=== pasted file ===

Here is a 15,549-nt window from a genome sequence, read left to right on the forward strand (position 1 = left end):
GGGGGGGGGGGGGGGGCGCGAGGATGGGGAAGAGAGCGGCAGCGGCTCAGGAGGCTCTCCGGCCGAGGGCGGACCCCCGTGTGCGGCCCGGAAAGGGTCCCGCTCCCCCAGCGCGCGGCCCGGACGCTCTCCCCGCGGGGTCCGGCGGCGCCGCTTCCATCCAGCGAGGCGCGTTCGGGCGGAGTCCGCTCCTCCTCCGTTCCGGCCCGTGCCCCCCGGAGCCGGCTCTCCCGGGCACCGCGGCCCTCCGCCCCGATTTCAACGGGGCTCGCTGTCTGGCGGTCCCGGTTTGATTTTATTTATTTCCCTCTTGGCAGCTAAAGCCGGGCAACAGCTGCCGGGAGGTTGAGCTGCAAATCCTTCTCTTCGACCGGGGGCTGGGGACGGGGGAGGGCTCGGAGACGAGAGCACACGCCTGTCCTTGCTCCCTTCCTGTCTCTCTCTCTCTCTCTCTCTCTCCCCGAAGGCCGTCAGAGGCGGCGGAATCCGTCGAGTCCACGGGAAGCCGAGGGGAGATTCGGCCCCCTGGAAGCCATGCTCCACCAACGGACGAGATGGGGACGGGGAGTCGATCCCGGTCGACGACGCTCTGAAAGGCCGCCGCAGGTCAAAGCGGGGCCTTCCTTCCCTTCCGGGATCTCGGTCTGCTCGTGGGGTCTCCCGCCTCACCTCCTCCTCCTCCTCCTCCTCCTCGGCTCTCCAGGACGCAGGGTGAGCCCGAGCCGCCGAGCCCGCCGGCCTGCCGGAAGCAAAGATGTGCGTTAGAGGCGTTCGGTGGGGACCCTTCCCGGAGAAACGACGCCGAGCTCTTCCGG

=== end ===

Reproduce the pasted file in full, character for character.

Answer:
Here is a 15,549-nt window from a genome sequence, read left to right on the forward strand (position 1 = left end):
GGGGGGGGGGGGGGGGCGCGAGGATGGGGAAGAGAGCGGCAGCGGCTCAGGAGGCTCTCCGGCCGAGGGCGGACCCCCGTGTGCGGCCCGGAAAGGGTCCCGCTCCCCCAGCGCGCGGCCCGGACGCTCTCCCCGCGGGGTCCGGCGGCGCCGCTTCCATCCAGCGAGGCGCGTTCGGGCGGAGTCCGCTCCTCCTCCGTTCCGGCCCGTGCCCCCCGGAGCCGGCTCTCCCGGGCACCGCGGCCCTCCGCCCCGATTTCAACGGGGCTCGCTGTCTGGCGGTCCCGGTTTGATTTTATTTATTTCCCTCTTGGCAGCTAAAGCCGGGCAACAGCTGCCGGGAGGTTGAGCTGCAAATCCTTCTCTTCGACCGGGGGCTGGGGACGGGGGAGGGCTCGGAGACGAGAGCACACGCCTGTCCTTGCTCCCTTCCTGTCTCTCTCTCTCTCTCTCTCTCTCCCCGAAGGCCGTCAGAGGCGGCGGAATCCGTCGAGTCCACGGGAAGCCGAGGGGAGATTCGGCCCCCTGGAAGCCATGCTCCACCAACGGACGAGATGGGGACGGGGAGTCGATCCCGGTCGACGACGCTCTGAAAGGCCGCCGCAGGTCAAAGCGGGGCCTTCCTTCCCTTCCGGGATCTCGGTCTGCTCGTGGGGTCTCCCGCCTCACCTCCTCCTCCTCCTCCTCCTCCTCGGCTCTCCAGGACGCAGGGTGAGCCCGAGCCGCCGAGCCCGCCGGCCTGCCGGAAGCAAAGATGTGCGTTAGAGGCGTTCGGTGGGGACCCTTCCCGGAGAAACGACGCCGAGCTCTTCCGG